Archery has always been in vogue, whether in nations civilized or among people of barbarous manners. We find Arjuna, prince of India, the possessor of a wonderful bow called Gandiva, the gift of the gods. None but its owner could string it, and in war it spread terror in the ranks of the enemy. Arjuna was a wonderful archer too. He could use Gandiva as well with his right as with his left hand, and so was once addressed by Krishna in the Bhagavad Gita dialogue as "thou both-handed." The bow figures in the lives of Greek heroes, and just now the novelist Louis Stevenson is publishing a book in which he sings the praises of a bow, the bow of war possessed by Ulysses; when war was at hand it sang its own peculiar, shrill, clear song, and the arrows shot from it hit the mark.
Archery is a practice that symbolizes concentration. There is the archer, the arrow, the bow, and the target to be hit. To reach the mark it is necessary to concentrate the mind, the eye, and the body upon many points at once, while at the same time the string must be let go without disturbing the aim. The draw of the string with the arrow must be even and steady on the line of sight, and when grasp, draw, aim, and line are perfected, the arrow must be loosed smoothly at he moment of full draw, so that by the bow's recoil it may be carried straight to the mark. So those who truly seek wisdom are archers trying to hit the mark. This is spiritual archery, and it is to this sort that the verse from the Mundaka Upanishad refers.
In archery among men a firm position must be assumed, and in the pursuit of truth this firm position must be taken up and not relaxed, if the object in view is to be ever attained. The eye must not wander from the target, for, if it does, the arrow will fly wide or fall short of its goal. So if we start out to reach the goal of wisdom, the mind and heart must not be permitted to wander, for the path is narrow and the wanderings of a day may cause us years of effort to find the road again.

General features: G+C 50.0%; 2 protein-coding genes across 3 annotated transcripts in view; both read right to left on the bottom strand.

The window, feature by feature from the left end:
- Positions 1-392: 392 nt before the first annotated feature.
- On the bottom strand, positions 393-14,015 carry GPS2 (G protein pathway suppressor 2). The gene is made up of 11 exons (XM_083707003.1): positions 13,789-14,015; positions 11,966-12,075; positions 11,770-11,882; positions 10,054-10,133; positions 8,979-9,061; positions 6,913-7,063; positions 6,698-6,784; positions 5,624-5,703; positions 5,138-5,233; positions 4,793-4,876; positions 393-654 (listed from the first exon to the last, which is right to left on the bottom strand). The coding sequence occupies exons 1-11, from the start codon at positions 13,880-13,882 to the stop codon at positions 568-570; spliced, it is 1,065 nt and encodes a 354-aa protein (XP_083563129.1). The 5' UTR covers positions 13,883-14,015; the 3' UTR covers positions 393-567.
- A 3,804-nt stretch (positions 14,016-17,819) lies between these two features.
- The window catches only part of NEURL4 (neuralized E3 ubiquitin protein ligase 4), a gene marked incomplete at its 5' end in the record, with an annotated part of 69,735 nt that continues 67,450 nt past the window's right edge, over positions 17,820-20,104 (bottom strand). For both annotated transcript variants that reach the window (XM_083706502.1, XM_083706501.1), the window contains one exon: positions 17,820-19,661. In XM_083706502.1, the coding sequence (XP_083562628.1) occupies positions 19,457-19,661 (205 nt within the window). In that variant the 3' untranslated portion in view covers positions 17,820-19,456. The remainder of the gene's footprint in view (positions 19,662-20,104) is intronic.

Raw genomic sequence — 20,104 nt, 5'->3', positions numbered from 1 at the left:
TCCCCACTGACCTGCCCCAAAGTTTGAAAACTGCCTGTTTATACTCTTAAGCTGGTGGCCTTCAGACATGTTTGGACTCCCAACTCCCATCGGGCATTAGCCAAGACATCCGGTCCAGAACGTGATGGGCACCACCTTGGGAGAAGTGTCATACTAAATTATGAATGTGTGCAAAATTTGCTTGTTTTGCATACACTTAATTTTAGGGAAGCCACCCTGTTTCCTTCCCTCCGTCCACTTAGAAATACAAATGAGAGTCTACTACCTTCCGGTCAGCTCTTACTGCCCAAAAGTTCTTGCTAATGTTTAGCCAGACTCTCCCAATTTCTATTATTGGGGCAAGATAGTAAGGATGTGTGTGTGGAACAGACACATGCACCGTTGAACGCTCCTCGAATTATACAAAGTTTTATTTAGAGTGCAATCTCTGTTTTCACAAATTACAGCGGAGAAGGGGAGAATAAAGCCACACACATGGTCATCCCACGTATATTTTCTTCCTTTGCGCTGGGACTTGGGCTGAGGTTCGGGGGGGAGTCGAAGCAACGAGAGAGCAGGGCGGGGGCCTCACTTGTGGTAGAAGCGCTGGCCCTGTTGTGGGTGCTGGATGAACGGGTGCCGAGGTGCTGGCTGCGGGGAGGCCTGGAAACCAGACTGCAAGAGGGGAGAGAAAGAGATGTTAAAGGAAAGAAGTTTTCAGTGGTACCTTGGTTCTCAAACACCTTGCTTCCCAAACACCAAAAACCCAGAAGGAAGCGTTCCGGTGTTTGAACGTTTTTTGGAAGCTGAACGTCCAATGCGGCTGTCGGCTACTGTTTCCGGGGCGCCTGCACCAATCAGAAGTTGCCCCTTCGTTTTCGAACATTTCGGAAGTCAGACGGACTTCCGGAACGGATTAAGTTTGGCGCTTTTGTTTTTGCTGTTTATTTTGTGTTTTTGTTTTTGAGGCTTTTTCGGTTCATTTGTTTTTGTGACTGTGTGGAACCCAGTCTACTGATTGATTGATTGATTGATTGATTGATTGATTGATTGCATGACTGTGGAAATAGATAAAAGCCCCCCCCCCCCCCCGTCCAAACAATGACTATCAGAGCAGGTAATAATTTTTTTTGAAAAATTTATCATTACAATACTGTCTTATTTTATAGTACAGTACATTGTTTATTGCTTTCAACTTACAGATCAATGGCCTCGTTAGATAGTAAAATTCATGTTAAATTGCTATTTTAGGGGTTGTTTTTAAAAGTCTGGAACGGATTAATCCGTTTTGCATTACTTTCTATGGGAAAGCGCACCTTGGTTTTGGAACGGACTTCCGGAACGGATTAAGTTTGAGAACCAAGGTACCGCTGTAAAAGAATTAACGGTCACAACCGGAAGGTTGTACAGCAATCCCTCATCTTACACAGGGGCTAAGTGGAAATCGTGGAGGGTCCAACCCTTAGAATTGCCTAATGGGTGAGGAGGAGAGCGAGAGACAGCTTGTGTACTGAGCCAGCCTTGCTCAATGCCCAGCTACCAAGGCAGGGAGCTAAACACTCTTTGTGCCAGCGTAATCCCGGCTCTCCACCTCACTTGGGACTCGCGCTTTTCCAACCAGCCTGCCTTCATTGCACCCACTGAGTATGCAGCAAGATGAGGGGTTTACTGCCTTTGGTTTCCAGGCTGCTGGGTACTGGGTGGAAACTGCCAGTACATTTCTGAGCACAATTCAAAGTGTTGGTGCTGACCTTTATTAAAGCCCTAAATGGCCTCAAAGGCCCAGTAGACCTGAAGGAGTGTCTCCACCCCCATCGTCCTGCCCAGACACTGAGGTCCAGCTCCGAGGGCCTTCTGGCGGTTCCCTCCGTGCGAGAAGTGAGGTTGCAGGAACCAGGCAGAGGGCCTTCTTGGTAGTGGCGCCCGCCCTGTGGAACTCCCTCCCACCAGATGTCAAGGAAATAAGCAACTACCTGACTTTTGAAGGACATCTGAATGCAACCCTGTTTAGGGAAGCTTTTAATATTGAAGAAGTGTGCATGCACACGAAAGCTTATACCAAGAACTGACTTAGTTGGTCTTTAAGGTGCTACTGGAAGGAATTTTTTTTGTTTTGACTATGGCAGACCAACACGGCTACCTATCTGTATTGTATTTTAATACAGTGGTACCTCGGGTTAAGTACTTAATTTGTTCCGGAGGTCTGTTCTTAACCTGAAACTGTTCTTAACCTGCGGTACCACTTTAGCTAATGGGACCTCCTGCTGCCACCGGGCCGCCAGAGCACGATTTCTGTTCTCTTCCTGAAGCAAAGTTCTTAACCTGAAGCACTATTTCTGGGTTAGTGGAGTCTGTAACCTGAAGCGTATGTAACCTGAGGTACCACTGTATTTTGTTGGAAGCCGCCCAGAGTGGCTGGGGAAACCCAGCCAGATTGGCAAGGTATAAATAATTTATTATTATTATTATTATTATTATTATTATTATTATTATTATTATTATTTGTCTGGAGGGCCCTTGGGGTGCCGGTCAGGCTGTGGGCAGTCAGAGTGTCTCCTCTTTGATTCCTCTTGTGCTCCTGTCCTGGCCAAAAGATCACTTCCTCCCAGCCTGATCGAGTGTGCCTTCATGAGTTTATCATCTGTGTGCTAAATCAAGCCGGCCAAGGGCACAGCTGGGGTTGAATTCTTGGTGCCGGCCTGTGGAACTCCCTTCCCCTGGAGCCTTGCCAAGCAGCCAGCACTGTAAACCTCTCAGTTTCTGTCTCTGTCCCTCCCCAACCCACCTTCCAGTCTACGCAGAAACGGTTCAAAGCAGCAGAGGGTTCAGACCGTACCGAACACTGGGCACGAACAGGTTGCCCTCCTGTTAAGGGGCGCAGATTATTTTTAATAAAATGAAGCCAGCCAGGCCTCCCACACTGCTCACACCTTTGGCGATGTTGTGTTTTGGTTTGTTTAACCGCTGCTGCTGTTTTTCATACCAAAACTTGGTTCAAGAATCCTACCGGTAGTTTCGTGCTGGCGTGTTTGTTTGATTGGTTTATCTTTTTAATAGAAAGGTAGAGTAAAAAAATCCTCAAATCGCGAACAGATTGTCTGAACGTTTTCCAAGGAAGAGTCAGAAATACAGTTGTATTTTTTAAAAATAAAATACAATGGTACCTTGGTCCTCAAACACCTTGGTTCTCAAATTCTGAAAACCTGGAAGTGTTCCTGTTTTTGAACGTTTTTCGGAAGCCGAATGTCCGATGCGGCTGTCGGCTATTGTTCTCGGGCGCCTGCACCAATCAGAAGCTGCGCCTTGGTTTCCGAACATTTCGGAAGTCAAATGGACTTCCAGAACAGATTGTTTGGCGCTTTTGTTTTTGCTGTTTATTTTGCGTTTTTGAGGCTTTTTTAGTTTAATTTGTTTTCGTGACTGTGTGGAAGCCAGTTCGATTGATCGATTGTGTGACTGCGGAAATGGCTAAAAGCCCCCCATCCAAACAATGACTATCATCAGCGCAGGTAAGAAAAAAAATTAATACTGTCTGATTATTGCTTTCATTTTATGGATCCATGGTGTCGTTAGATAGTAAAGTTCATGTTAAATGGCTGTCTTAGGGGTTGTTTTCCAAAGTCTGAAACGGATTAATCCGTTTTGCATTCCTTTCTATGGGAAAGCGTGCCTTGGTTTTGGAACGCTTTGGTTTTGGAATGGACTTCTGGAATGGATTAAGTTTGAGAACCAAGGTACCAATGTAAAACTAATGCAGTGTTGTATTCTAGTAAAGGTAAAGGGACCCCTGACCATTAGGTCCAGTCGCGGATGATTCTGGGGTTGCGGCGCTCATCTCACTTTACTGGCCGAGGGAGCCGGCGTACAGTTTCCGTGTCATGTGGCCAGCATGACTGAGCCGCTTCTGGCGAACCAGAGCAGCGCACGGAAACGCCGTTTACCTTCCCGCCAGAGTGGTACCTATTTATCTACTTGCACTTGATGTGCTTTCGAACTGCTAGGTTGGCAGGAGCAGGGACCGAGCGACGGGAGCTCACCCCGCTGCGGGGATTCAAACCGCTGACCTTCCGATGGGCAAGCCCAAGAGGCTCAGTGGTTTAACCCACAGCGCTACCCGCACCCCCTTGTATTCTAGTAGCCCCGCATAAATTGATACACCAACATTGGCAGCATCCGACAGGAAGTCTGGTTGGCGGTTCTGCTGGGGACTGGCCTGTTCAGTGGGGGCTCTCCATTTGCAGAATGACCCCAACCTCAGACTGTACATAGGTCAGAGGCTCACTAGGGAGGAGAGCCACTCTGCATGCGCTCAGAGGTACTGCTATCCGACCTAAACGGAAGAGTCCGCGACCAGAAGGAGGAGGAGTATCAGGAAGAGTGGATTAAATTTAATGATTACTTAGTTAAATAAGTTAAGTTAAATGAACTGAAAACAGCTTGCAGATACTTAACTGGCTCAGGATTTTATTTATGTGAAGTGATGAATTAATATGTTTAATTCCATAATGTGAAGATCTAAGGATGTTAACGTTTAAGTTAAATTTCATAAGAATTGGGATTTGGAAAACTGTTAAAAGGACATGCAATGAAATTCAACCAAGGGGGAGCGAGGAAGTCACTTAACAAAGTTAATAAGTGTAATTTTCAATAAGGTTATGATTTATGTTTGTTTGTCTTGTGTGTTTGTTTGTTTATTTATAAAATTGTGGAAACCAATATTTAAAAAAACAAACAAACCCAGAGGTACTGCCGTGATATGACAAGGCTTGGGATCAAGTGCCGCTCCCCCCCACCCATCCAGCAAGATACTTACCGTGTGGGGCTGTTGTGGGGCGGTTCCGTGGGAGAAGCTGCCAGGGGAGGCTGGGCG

The quality of the bow makes a great difference in the results attained by the archer. If it is not a good bow of strong texture and with a good spring to it, the missiles will not fly straight or with sufficient force to do the work required; and so with the man himself who is his own bow, if he has not the sort of nature that enables him to meet all the requirements, his work as a spiritual archer will fall that much short. But even as the bow made of wood or steel is subject to alterations of state, so we are encouraged by the thought that the laws of karma and reincarnation show us that in other lives and new bodies we may do better work. The archer says too that the bow often seems to alter with the weather or other earthly changes, and will on some days do much better work than on others. The same thing is found by the observing theosophist, who comes to know that he too is subject from time to time to changes in his nature which enable him to accomplish more and to be nearer the spiritual condition. But the string of the bow must always be strung tight; and this, in spiritual archery, is the fixed determination to always strive for the goal.
When the arrow is aimed and loosed it must be slightly raised to allow for the trajectory, for if not it will fall short. This corresponds on its plane with one of the necessities of our human constitution, in that we must have a high mental and spiritual aim if we are to hit high. We cannot go quite as high as the aim, but have to thus allow for the trajectory that comes about from the limitations of our nature; the trajectory of the arrow is due to the force of gravity acting on it, and our aspirations have the same curve in consequence of the calls of the senses, hereditary defects, and wrong habits that never permit us to do as much as we would wish to do.
Let us hit the mark, O friend! and that mark is the indestructible, the highest spiritual life we are at any time capable of.
Path, September, 1890